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'Argo' heads week's new releases

Also reviewed: 'Anna Karenina,' 'Battlestar Galactica: Blood & Chrome,' 'Undefeated'

February 16, 2013|By Noel Murray
  • Ben Affleck as Tony Mendez in "Argo."
Ben Affleck as Tony Mendez in "Argo." (Warner Bros. )


Warner Bros., $28.98; Blu-ray, $35.99

Available on VOD beginning Tuesday

Ben Affleck completes his evolution from movie star to action director with the hit, multi-award-winning and remarkably entertaining thriller based on actual events. Affleck plays Tony Mendez, the CIA agent who came up with a daring plan to extract a group of American Embassy staffers hiding in Iran during the 1979-81 hostage crisis: He pretended to be a location scout for a Canadian science-fiction epic. Though this is a true story, Affleck and screenwriter Chris Terrio fudge facts to make it more exciting, but given that "Argo" is partly about the allure of movie fakery, the changes aren't too egregious. Besides, it's hard to argue with the results: a frequently funny, genuinely pulse-pounding historical drama with a strong point of view about the similarities between Hollywood and global politics. The DVD and Blu-ray add a commentary track and featurettes that fill in more of the real-life details.

Anna Karenina

Universal, $29.98; Blu-ray, $34.98

Available on VOD beginning Tuesday

Director Joe Wright's adaptation of Leo Tolstoy's work reunites him with his "Pride & Prejudice" and "Atonement" star Keira Knightley for a highly theatrical approach to a classic. Wright begins the tale of the adulterous Anna and her long-suffering husband, Alexi (played by Jude Law), on a stage, and throughout he lets the props look like props, while the actors dance around one another as though they're in a musical. In the process, Wright drains some of the emotion out of screenwriter Tom Stoppard's excellent adaptation, making the story feel more abstract. But while Wright's style gets in the way at times, he succeeds in pushing beyond the usually dry approach to literary adaptation, making something exciting and beautiful. Wright contributes a commentary track to the DVD and Blu-ray, which also contain deleted scenes and extensive behind-the-scenes material.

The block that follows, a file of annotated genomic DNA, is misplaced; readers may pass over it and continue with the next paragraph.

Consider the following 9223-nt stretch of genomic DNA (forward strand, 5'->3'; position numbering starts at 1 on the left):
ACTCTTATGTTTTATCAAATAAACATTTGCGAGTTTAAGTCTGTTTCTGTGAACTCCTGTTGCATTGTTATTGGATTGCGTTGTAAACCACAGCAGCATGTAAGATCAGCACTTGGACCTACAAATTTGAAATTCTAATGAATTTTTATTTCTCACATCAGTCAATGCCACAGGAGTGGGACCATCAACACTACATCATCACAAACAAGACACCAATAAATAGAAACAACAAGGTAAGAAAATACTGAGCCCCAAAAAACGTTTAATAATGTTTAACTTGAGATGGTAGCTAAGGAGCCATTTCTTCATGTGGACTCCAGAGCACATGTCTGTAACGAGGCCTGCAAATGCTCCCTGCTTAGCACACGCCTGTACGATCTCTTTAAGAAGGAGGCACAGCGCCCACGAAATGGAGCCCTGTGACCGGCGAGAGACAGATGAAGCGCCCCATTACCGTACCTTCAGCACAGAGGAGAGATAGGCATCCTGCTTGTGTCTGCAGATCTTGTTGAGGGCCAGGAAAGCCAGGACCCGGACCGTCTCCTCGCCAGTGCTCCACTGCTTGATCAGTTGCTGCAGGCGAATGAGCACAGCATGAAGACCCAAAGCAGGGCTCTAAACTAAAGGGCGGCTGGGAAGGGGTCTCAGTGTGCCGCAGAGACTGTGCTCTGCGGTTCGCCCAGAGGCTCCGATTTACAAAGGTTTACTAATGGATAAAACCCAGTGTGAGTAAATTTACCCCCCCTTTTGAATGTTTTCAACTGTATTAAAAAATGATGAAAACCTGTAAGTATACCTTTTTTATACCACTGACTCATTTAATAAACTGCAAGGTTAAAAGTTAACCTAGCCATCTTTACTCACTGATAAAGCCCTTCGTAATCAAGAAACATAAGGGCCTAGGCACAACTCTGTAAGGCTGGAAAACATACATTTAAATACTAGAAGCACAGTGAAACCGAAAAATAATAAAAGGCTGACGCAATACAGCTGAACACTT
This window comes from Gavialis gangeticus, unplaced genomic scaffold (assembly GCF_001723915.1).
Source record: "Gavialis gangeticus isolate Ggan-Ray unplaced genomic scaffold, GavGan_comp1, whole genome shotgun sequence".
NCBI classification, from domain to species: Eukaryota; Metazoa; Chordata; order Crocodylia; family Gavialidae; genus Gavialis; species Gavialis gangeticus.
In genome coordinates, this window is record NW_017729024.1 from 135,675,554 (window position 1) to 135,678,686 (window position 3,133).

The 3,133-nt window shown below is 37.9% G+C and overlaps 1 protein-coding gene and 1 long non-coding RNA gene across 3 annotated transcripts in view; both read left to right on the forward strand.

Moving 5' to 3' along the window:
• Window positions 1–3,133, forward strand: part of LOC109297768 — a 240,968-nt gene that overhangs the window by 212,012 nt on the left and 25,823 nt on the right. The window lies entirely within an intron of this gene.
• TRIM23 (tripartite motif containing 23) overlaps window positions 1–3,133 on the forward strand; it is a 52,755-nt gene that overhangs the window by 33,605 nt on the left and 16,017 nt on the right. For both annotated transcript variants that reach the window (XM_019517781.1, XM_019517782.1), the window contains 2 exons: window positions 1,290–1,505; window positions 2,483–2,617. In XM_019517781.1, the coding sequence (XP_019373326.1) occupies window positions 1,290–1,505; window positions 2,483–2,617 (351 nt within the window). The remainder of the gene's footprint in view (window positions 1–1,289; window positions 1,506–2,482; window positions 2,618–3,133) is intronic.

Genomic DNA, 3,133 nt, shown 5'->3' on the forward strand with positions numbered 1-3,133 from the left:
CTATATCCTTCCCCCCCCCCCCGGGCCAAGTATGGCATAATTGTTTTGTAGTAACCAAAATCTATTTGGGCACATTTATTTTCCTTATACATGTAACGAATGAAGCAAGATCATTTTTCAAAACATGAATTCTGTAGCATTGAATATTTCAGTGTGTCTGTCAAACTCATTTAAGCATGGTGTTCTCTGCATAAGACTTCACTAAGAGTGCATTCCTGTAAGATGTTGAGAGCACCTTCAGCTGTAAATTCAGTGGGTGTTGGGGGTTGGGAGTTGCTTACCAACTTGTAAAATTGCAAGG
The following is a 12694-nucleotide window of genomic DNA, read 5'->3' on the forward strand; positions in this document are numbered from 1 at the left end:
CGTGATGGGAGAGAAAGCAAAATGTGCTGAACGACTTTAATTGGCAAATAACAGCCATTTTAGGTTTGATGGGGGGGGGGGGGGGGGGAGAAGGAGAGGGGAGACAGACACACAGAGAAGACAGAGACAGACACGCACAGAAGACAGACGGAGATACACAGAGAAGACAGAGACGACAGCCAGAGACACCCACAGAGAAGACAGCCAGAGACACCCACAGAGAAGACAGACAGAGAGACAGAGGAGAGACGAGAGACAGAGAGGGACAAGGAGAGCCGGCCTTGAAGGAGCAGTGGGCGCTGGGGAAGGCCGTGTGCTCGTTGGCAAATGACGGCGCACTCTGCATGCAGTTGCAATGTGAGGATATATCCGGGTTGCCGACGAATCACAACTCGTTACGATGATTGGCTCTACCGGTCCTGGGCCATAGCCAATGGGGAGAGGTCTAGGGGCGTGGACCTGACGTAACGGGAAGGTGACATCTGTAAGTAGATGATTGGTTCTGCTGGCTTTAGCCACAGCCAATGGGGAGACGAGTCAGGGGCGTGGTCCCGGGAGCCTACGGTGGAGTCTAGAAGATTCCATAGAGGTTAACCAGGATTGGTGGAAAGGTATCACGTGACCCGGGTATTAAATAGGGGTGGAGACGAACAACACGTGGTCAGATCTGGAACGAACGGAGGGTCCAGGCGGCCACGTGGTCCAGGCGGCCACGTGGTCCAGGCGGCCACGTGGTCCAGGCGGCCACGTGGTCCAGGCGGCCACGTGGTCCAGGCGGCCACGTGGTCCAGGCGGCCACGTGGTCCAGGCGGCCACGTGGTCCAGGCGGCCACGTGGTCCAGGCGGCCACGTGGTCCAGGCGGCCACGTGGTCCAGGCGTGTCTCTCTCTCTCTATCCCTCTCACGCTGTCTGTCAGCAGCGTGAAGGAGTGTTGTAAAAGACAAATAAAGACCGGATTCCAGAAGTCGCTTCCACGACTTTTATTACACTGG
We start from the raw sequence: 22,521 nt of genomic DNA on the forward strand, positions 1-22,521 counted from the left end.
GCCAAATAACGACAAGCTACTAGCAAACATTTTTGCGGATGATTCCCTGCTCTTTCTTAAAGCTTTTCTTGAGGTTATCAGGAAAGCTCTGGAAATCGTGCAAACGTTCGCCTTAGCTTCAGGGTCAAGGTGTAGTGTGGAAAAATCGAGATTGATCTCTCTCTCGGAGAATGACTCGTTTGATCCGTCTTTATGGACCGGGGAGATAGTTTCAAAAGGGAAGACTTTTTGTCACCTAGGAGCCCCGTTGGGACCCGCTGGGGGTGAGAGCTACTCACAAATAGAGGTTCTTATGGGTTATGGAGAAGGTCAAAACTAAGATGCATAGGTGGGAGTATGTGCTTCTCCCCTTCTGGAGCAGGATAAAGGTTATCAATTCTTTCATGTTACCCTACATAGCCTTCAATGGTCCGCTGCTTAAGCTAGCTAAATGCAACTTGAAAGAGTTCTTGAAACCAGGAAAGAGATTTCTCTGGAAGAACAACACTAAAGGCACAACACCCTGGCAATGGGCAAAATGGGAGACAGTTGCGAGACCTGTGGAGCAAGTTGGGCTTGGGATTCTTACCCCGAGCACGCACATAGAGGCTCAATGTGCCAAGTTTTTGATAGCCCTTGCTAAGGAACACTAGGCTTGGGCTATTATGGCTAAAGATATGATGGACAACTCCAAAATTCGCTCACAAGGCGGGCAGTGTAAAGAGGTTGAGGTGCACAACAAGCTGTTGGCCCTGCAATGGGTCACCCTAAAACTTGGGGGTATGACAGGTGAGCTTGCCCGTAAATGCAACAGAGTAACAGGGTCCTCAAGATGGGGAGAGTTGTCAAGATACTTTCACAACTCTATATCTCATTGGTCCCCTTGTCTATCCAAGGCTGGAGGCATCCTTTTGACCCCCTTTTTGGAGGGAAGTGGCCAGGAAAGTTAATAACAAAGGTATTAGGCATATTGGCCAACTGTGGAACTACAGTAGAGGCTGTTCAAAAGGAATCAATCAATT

Battlestar Galactica: Blood & Chrome

Universal, $29.98; Blu-ray, $34.98

Set between the events of the TV shows "Caprica" and "Battlestar Galactica," this movie tells the story of hotshot young pilot Bill Adama (played by Luke Pasqualino) as he joins the fight against the robotic Cylons that have rebelled against their makers. Originally intended as a pilot for a series — and then repurposed into a Web serial — "Blood & Chrome" is almost wall-to-wall sci-fi action, designed to be enjoyed by "BSG" newcomers, with only a few nods here and there to the franchise's larger mythology. More than anything, it's a showcase for the special effects team, who created almost every nonhuman element via computer, relying on green screen for even the most basic sets. The DVD and Blu-ray come with deleted scenes and a featurette about this radical new approach to effects.


Starz/Anchor Bay, $19.98; Blu-ray, $24.99

Football season is over, but good football stories are always in season, and football stories don't get much better than last year's Oscar-winning documentary, which follows a Memphis inner-city high school team as it tries to overcome a lack of resources and low expectations to put together a winning season. "Undefeated" is as much about a place and its people as it is about sports. The game footage is beautifully shot, but the scenes of the coach and these kids, working together on improving attitudes, are where the real victories occur. The DVD and Blu-ray include a brief featurette and a commentary track by directors Daniel Lindsay and T.J. Martin.


Game of Thrones: The Complete Second Season

HBO, $59.99; Blu-ray, $79.98

On the Waterfront

Criterion, $39.95; Blu-ray, $49.95


Summit, $29.95; Blu-ray, $39.99

Available on VOD beginning Tuesday

Sushi Girl

Magnolia, $26.98; Blu-ray, $29.98

The Thief of Bagdad (1924)

Cohen, $19.98; Blu-ray, $24.98


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